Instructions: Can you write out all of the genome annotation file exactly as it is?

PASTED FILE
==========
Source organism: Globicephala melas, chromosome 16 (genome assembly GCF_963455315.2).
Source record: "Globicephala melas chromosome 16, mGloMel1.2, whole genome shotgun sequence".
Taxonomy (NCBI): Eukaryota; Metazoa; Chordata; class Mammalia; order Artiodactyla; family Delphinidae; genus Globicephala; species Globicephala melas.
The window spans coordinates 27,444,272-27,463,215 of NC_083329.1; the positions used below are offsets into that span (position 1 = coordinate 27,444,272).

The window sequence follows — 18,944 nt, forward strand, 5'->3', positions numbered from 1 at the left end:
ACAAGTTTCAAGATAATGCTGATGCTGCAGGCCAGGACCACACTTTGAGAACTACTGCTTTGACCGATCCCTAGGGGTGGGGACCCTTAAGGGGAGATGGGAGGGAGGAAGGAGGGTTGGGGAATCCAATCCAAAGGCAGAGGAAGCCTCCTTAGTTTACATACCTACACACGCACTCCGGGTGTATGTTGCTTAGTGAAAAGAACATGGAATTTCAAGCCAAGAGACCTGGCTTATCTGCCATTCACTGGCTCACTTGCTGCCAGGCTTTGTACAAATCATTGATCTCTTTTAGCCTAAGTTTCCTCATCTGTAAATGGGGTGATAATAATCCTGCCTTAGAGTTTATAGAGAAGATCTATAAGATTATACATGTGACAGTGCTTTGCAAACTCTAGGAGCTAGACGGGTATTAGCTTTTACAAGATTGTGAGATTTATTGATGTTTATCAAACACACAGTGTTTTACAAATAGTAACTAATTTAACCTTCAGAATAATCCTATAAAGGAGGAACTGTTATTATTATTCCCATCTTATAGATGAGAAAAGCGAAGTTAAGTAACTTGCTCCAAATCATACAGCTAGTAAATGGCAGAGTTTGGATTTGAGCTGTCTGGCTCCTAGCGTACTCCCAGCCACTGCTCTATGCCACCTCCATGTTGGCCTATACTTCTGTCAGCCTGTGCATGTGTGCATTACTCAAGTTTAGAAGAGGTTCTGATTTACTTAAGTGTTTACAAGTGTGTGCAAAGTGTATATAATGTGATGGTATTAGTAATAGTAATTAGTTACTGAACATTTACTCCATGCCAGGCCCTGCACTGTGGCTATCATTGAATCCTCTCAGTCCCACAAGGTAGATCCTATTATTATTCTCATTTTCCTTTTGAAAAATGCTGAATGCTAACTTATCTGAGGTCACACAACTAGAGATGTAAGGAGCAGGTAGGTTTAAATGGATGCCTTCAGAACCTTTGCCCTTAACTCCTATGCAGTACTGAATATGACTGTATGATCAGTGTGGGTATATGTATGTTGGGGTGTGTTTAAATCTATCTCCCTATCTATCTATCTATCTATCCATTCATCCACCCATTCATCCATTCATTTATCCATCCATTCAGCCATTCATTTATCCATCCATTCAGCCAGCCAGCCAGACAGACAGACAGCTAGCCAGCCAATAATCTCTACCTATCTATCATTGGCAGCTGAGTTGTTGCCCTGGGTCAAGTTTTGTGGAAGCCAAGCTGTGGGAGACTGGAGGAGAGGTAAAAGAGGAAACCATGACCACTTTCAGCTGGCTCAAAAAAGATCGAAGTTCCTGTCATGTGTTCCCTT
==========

Source organism: Globicephala melas, chromosome 16 (genome assembly GCF_963455315.2).
Source record: "Globicephala melas chromosome 16, mGloMel1.2, whole genome shotgun sequence".
Taxonomy (NCBI): Eukaryota; Metazoa; Chordata; class Mammalia; order Artiodactyla; family Delphinidae; genus Globicephala; species Globicephala melas.
The window spans coordinates 27,444,272-27,463,215 of NC_083329.1; the positions used below are offsets into that span (position 1 = coordinate 27,444,272).

The window sequence follows — 18,944 nt, forward strand, 5'->3', positions numbered from 1 at the left end:
ACAAGTTTCAAGATAATGCTGATGCTGCAGGCCAGGACCACACTTTGAGAACTACTGCTTTGACCGATCCCTAGGGGTGGGGACCCTTAAGGGGAGATGGGAGGGAGGAAGGAGGGTTGGGGAATCCAATCCAAAGGCAGAGGAAGCCTCCTTAGTTTACATACCTACACACGCACTCCGGGTGTATGTTGCTTAGTGAAAAGAACATGGAATTTCAAGCCAAGAGACCTGGCTTATCTGCCATTCACTGGCTCACTTGCTGCCAGGCTTTGTACAAATCATTGATCTCTTTTAGCCTAAGTTTCCTCATCTGTAAATGGGGTGATAATAATCCTGCCTTAGAGTTTATAGAGAAGATCTATAAGATTATACATGTGACAGTGCTTTGCAAACTCTAGGAGCTAGACGGGTATTAGCTTTTACAAGATTGTGAGATTTATTGATGTTTATCAAACACACAGTGTTTTACAAATAGTAACTAATTTAACCTTCAGAATAATCCTATAAAGGAGGAACTGTTATTATTATTCCCATCTTATAGATGAGAAAAGCGAAGTTAAGTAACTTGCTCCAAATCATACAGCTAGTAAATGGCAGAGTTTGGATTTGAGCTGTCTGGCTCCTAGCGTACTCCCAGCCACTGCTCTATGCCACCTCCATGTTGGCCTATACTTCTGTCAGCCTGTGCATGTGTGCATTACTCAAGTTTAGAAGAGGTTCTGATTTACTTAAGTGTTTACAAGTGTGTGCAAAGTGTATATAATGTGATGGTATTAGTAATAGTAATTAGTTACTGAACATTTACTCCATGCCAGGCCCTGCACTGTGGCTATCATTGAATCCTCTCAGTCCCACAAGGTAGATCCTATTATTATTCTCATTTTCCTTTTGAAAAATGCTGAATGCTAACTTATCTGAGGTCACACAACTAGAGATGTAAGGAGCAGGTAGGTTTAAATGGATGCCTTCAGAACCTTTGCCCTTAACTCCTATGCAGTACTGAATATGACTGTATGATCAGTGTGGGTATATGTATGTTGGGGTGTGTTTAAATCTATCTCCCTATCTATCTATCTATCTATCCATTCATCCACCCATTCATCCATTCATTTATCCATCCATTCAGCCATTCATTTATCCATCCATTCAGCCAGCCAGCCAGACAGACAGACAGCTAGCCAGCCAATAATCTCTACCTATCTATCATTGGCAGCTGAGTTGTTGCCCTGGGTCAAGTTTTGTGGAAGCCAAGCTGTGGGAGACTGGAGGAGAGGTAAAAGAGGAAACCATGACCACTTTCAGCTGGCTCAAAAAAGATCGAAGTTCCTGTCATGTGTTCCCTT